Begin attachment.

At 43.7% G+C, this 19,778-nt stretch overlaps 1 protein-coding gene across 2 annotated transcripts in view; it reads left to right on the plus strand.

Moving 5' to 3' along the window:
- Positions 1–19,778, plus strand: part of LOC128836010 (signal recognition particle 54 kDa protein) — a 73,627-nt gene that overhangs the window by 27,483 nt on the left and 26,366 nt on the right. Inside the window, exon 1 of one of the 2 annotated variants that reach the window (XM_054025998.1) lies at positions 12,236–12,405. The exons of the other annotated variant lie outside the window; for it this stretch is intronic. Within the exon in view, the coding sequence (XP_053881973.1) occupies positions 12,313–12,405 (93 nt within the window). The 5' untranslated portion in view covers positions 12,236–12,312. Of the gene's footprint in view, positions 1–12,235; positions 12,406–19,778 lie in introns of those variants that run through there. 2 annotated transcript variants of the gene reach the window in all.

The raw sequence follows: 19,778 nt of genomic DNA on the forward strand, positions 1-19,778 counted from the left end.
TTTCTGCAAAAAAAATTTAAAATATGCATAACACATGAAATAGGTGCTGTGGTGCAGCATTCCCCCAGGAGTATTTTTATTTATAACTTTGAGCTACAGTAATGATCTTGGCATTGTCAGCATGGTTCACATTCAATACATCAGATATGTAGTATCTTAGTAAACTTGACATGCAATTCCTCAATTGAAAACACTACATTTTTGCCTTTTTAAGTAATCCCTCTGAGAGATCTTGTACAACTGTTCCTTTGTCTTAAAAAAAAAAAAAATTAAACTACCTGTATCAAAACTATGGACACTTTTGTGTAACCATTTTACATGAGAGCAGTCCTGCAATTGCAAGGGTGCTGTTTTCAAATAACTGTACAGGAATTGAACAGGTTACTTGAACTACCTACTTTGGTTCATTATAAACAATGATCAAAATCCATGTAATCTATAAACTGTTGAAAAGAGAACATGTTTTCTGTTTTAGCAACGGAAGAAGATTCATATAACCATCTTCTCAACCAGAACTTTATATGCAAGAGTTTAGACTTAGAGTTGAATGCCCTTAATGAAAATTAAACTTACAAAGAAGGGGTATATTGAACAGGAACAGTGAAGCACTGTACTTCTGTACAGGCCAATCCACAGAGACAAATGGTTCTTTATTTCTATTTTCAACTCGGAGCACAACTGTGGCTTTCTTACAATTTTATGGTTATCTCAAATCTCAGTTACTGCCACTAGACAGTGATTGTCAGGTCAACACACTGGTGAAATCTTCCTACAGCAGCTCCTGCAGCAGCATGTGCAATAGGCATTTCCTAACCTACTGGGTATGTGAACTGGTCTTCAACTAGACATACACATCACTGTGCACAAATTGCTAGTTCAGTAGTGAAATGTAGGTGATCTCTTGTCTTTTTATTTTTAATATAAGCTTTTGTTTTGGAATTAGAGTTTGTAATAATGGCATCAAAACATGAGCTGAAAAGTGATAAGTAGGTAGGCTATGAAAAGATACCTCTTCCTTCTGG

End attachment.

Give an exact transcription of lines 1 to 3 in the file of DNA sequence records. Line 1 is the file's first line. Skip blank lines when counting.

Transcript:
At 43.7% G+C, this 19,778-nt stretch overlaps 1 protein-coding gene across 2 annotated transcripts in view; it reads left to right on the plus strand.

Moving 5' to 3' along the window:
- Positions 1–19,778, plus strand: part of LOC128836010 (signal recognition particle 54 kDa protein) — a 73,627-nt gene that overhangs the window by 27,483 nt on the left and 26,366 nt on the right. Inside the window, exon 1 of one of the 2 annotated variants that reach the window (XM_054025998.1) lies at positions 12,236–12,405. The exons of the other annotated variant lie outside the window; for it this stretch is intronic. Within the exon in view, the coding sequence (XP_053881973.1) occupies positions 12,313–12,405 (93 nt within the window). The 5' untranslated portion in view covers positions 12,236–12,312. Of the gene's footprint in view, positions 1–12,235; positions 12,406–19,778 lie in introns of those variants that run through there. 2 annotated transcript variants of the gene reach the window in all.